WPJ: From the point of view of governments in the developing world, some of which are running for their lives at the moment, what incentive is there to implement the kind of reforms you’ve proposed? Wouldn’t that be politically risky? Effectively, they’re giving away the national birthright of commonly owned property or seizing property already owned by wealthier citizens, who might be their powerful supporters. Effectively, you seem to be advocating a political as well as an economic revolution.
De Soto: I’ve got a project in Libya. I was called in by Seif al-Islam Gaddafi, who said the writing’s on the wall if we don’t do something about that informal economy that you always talk about. So we were given a contract, about two months before the shooting began. That’s when the people in Benghazi, that is to say in the east of Libya, rebelled. But they had no leader. So who’s their leader now? Mahmoud Jibril, who was the chief of my project in Tripoli.
So here’s the way I see this. First, I’m of course shocked by what’s happening in Libya. I’m saddened by all this violence. I don’t know if it’s going to end soon, I hope it works out. But I would very much doubt that they’re going to make any progress in Libya without settling the issue of who controls the land, who controls the resources, and whether it’s going to be just one guy, in which case you have a dictatorship, or whether there will be many people, in which case you create some kind of a landed bourgeoisie of small landholders. So as far as I’m concerned, the fact that you have turmoil in the Middle East makes it much more likely there will be change than in peacetime.
The same was true in the United States. It was only when you really got into an open conflict with George III. The change of sovereignty and property regimes generally only happen when there’s an upheaval. So if I had my guess, the next 10 years are going to be, in terms of changing property rights, much more intense and much more fruitful than the last 10 years.
WPJ: Are you concerned that the global economy could be headed into recession again, in some fashion, and that could put a lot of these projects on hold for the indefinite future?
De Soto: Not in the developing world, because these initiatives represent the only possible political solution. Take Mohamed Bouazizi, the street vendor whose suicide started the Tunisian revolution. Why did he commit suicide? Because he didn’t get property rights over the sidewalk, the license to operate his street vending operation. Now many people have actually immolated themselves to protest the regime in Tunis. But when this guy, who was a street vendor, did it, the whole region lit on fire because he happened to be of a certain social class.
Westerners and Americans don’t like the phrase “social class” because it appears to be derived from Marxism, but the fact of the matter is that people do identify with other people based on their economic and social strata. So one of the reasons I’m sending a team to Tunisia now is we’re trying to find out what the connection is between all of these places. Libya has clans and tribes, Egypt has nothing to do with clans and tribes, it’s completely different. Yet they’re all lighting up. And we believe it has to do with a social class that is not on a salary. Bouazizi was not on a salary. The majority of Tunisians and Egyptians are not on a salary. They’re earning their own incomes, they’re very, very small entrepreneurs, albeit outside the law. And once we figure that one out, we’ll find the course the revolution should take. It’s all about who controls the assets and who controls transactions.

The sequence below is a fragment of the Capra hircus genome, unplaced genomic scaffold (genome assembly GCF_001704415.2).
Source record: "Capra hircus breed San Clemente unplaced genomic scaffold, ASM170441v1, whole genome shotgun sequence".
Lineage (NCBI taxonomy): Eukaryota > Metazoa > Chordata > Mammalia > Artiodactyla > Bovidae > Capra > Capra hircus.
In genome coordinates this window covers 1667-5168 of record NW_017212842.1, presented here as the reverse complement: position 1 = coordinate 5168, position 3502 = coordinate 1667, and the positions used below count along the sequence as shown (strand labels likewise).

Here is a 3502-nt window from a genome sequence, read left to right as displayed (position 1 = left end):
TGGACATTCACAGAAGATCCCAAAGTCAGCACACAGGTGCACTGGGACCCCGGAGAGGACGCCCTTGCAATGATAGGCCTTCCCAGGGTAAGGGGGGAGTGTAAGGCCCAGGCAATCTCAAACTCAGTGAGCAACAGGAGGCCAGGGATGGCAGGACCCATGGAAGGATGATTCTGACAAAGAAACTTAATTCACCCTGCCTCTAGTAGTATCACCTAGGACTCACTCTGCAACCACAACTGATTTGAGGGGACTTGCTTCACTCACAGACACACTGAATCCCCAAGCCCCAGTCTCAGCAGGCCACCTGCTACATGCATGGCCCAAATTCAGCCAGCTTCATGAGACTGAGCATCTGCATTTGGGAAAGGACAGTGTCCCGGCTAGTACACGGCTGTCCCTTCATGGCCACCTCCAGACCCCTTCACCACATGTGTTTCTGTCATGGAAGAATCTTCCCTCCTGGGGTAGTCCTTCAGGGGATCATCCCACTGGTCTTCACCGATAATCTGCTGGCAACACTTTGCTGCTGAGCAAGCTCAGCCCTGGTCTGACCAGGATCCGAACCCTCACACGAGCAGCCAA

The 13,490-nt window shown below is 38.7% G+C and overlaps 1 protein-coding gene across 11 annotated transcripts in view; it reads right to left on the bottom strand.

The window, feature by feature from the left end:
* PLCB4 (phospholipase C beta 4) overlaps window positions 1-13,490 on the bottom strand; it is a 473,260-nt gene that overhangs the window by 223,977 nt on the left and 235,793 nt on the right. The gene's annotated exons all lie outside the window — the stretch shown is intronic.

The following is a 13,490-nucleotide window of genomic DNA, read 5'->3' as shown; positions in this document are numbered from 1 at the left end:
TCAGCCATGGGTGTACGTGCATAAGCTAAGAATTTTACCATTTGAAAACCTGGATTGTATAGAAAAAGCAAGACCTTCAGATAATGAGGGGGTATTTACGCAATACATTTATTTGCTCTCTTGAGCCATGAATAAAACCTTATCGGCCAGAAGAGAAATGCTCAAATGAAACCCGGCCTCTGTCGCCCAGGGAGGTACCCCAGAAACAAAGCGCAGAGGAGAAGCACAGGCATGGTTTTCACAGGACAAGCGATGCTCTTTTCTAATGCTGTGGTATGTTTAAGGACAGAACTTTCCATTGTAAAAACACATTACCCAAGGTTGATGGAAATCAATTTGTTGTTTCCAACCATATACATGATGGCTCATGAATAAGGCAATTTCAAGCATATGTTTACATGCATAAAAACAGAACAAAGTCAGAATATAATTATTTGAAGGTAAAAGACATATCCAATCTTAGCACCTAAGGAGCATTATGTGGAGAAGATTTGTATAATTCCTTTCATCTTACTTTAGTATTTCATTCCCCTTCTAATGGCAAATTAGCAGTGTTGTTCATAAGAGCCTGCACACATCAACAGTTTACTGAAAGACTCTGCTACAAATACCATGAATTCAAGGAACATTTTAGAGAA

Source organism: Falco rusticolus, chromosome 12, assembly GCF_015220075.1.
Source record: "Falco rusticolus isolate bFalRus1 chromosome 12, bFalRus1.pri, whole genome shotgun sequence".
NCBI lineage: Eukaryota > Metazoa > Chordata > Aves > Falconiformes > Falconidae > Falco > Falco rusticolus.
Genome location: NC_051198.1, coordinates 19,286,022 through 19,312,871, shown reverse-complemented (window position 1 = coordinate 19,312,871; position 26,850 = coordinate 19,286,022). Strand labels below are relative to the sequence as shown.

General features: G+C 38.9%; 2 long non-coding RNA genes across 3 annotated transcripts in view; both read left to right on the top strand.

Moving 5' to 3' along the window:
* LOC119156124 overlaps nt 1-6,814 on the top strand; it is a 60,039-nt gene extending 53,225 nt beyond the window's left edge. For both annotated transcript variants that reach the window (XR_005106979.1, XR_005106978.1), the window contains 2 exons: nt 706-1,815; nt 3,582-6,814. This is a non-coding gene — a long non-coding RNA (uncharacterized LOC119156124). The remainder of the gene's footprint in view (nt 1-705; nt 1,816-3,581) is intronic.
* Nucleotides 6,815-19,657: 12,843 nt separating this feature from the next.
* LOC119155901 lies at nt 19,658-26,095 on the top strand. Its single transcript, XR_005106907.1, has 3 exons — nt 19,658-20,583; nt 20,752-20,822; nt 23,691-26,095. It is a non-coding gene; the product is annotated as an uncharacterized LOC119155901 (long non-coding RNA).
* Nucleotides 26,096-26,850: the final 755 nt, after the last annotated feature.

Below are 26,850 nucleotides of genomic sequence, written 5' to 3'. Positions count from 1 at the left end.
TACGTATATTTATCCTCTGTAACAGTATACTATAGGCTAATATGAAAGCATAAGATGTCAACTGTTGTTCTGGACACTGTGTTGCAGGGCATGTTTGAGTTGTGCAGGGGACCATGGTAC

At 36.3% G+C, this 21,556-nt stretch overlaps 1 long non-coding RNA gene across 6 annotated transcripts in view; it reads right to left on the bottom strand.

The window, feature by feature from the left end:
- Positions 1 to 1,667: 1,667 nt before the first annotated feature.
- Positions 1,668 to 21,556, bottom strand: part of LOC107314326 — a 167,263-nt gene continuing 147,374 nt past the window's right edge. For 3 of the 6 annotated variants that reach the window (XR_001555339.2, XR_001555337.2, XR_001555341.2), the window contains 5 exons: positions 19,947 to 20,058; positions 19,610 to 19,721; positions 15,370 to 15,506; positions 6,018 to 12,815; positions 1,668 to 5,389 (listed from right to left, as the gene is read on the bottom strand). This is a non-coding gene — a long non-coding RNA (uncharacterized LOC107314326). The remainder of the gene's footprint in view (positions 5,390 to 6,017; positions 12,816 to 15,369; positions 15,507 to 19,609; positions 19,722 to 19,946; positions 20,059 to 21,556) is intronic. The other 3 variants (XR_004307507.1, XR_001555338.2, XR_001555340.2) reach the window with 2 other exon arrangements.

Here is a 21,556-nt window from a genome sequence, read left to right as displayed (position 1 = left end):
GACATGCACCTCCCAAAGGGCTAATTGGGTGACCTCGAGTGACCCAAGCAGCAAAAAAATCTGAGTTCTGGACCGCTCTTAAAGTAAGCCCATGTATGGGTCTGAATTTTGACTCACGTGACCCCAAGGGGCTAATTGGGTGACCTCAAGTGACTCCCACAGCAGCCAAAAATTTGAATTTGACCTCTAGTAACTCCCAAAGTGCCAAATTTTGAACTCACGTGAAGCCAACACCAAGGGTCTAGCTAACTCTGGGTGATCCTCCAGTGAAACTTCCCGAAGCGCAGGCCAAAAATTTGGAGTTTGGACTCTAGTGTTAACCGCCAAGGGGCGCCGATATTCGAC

WPJ: Back to our theme: How much is enough? How much land, how much property—how much is essential? I know it’s like asking how long is a piece of string. Still, how much is enough for the average Peruvian peasant, or the young person clearing the jungle in Nigeria—how much is enough for them?
De Soto: That is a question we would label in my organization as a land tenure question. Land tenure people might say that three hectares (7.4 acres) is enough—yes, that small. But then you could get somebody who’s an ultra-capitalist who says “Look, scale counts. You can’t really use big tractors and get everything you can without scale; small property doesn’t make sense.” And then there will be a third party who will say, “Well, both of you guys are right, but in different places, because in many places, like the Amazon, the plots of land can’t be very big, because first-time land-owning extends to just a few acres and it’s hard to get.”
WPJ: You’re trying to increase ownership and property rights. Does that conflict at all with the idea of creating sustainable growth? Is there any tension between that model of development and the idea that global consumption needs to be reduced in the long run?
De Soto: I’m not about getting people more property. What I’m trying to do is make everybody aware that somewhere along the line the world decided to follow what was already visible in the West at the time of both Karl Marx and, about 70 years before, Adam Smith. They saw the world being cut up into little pieces, the feudal system crumbling. And that’s when they said, OK, now there’s something new called the capitalist economy, or market economy. Smith liked it and Marx didn’t like it. He appreciated it but he didn’t like it. All we’re trying to say is that a movement has begun in developing countries, and the sooner you’re aware of it, you will be able to handle your revolution much more peacefully. What any country decides to do in such a case—whether there’s overconsumption—is a secondary matter.
My friends at Fannie Mae and Freddie Mac, when they took me in and celebrated me at large conferences and large parties because they thought that I was part of them, I accepted. But they were thinking that I wanted more homeowners. I never said that. I simply said that you can’t have a progressive market economy if you don’t have boundaries as to who owns what. Then you can make clear transactions. Whether the country decides to transform this into a leftist agenda, a rightist agenda, a liberal agenda, conservative agenda, to me is a national choice. I stop there.
[Illustration: Miguel Jiron]